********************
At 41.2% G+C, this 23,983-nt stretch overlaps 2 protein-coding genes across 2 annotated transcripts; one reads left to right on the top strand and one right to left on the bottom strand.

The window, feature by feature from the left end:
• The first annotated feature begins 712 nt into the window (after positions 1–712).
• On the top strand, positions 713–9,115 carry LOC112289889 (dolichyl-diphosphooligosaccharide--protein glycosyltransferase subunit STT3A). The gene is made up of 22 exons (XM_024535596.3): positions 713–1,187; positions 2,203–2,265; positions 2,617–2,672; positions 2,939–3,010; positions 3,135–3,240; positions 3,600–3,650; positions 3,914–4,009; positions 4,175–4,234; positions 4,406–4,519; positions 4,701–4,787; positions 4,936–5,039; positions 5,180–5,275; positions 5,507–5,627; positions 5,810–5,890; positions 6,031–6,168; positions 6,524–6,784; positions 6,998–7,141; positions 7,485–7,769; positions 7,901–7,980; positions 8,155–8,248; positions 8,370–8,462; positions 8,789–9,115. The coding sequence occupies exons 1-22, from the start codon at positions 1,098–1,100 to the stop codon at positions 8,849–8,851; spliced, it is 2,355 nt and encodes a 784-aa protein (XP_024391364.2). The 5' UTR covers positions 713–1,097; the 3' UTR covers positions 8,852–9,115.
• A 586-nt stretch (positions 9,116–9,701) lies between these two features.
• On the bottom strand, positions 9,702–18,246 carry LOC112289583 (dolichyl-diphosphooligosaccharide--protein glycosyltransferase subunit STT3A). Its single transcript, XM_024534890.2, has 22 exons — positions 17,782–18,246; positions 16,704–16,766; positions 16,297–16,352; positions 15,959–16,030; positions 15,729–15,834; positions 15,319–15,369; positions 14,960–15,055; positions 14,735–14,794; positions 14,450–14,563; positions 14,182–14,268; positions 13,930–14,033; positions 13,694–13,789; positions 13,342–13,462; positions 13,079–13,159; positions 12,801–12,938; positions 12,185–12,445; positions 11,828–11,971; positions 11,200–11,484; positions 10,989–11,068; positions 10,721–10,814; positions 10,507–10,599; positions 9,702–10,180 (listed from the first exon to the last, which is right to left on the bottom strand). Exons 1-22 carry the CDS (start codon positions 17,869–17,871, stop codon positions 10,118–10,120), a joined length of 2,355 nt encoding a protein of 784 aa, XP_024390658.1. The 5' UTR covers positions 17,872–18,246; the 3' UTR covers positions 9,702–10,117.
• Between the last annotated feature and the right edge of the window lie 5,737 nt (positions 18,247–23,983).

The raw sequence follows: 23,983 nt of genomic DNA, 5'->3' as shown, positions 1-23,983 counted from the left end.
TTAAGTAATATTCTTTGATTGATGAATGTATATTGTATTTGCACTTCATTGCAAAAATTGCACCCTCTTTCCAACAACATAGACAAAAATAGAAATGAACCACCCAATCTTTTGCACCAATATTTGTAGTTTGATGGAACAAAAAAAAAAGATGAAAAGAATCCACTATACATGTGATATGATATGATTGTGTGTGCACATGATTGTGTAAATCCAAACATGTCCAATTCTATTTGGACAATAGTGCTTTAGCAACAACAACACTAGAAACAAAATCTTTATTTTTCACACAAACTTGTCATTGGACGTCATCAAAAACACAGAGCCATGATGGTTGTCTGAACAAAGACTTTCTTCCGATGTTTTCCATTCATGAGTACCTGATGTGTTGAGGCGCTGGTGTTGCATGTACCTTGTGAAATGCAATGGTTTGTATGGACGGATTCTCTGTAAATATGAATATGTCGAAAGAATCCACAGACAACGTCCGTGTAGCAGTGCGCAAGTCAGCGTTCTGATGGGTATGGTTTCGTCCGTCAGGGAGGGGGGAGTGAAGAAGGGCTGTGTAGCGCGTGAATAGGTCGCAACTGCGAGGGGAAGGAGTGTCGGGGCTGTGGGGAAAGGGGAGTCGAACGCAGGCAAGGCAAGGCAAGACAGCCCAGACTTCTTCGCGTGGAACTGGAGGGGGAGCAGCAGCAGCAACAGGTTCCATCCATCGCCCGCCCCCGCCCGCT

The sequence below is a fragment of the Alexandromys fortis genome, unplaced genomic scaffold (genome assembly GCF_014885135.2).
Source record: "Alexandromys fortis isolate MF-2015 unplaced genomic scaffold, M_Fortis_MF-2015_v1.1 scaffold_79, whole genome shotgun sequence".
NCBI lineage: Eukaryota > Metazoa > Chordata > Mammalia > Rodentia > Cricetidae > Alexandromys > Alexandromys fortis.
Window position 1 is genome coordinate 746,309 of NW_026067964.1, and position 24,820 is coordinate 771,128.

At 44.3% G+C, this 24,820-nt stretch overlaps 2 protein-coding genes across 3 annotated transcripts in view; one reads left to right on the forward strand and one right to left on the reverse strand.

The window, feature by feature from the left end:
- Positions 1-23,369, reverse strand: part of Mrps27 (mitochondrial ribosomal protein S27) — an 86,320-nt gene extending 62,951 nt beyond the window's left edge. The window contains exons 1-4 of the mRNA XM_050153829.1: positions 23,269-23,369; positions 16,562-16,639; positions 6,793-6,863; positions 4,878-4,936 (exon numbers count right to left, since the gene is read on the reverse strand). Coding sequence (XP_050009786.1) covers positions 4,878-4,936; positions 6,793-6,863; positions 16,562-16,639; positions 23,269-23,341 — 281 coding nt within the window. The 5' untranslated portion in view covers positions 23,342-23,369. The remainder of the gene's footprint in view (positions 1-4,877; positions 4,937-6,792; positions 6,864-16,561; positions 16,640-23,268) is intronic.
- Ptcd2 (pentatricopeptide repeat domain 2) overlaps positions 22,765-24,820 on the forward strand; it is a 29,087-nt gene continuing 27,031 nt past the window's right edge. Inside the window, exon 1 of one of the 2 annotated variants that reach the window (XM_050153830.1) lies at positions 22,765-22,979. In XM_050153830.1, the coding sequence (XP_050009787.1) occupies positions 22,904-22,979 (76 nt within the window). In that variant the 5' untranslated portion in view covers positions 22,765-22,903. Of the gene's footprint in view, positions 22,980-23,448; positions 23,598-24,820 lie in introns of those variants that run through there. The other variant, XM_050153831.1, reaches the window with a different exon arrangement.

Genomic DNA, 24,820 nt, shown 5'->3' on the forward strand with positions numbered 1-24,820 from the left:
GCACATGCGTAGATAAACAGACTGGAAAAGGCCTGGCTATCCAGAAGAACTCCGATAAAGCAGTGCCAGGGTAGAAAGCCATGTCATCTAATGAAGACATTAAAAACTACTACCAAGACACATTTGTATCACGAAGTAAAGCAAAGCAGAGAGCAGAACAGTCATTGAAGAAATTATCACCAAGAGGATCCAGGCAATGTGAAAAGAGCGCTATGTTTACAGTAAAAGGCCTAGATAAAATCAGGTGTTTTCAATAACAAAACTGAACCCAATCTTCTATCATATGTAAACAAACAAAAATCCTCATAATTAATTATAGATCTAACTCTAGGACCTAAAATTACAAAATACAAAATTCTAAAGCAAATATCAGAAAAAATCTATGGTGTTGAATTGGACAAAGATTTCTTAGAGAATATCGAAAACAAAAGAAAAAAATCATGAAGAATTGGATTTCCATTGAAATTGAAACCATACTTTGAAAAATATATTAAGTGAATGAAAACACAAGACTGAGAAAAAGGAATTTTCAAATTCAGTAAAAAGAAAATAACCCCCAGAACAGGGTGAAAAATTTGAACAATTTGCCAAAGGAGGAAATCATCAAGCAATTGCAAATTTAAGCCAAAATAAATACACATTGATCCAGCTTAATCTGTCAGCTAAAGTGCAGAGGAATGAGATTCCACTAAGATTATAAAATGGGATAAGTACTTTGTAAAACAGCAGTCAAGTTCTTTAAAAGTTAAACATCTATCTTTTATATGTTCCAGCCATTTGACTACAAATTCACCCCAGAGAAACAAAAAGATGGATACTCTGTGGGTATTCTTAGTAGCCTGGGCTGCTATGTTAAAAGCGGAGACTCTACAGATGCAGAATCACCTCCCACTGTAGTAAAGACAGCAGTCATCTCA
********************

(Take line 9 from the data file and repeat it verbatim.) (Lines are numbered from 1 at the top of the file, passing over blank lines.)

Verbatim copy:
TTAAGTAATATTCTTTGATTGATGAATGTATATTGTATTTGCACTTCATTGCAAAAATTGCACCCTCTTTCCAACAACATAGACAAAAATAGAAATGAACCACCCAATCTTTTGCACCAATATTTGTAGTTTGATGGAACAAAAAAAAAAGATGAAAAGAATCCACTATACATGTGATATGATATGATTGTGTGTGCACATGATTGTGTAAATCCAAACATGTCCAATTCTATTTGGACAATAGTGCTTTAGCAACAACAACACTAGAAACAAAATCTTTATTTTTCACACAAACTTGTCATTGGACGTCATCAAAAACACAGAGCCATGATGGTTGTCTGAACAAAGACTTTCTTCCGATGTTTTCCATTCATGAGTACCTGATGTGTTGAGGCGCTGGTGTTGCATGTACCTTGTGAAATGCAATGGTTTGTATGGACGGATTCTCTGTAAATATGAATATGTCGAAAGAATCCACAGACAACGTCCGTGTAGCAGTGCGCAAGTCAGCGTTCTGATGGGTATGGTTTCGTCCGTCAGGGAGGGGGGAGTGAAGAAGGGCTGTGTAGCGCGTGAATAGGTCGCAACTGCGAGGGGAAGGAGTGTCGGGGCTGTGGGGAAAGGGGAGTCGAACGCAGGCAAGGCAAGGCAAGACAGCCCAGACTTCTTCGCGTGGAACTGGAGGGGGAGCAGCAGCAGCAACAGGTTCCATCCATCGCCCGCCCCCGCCCGCT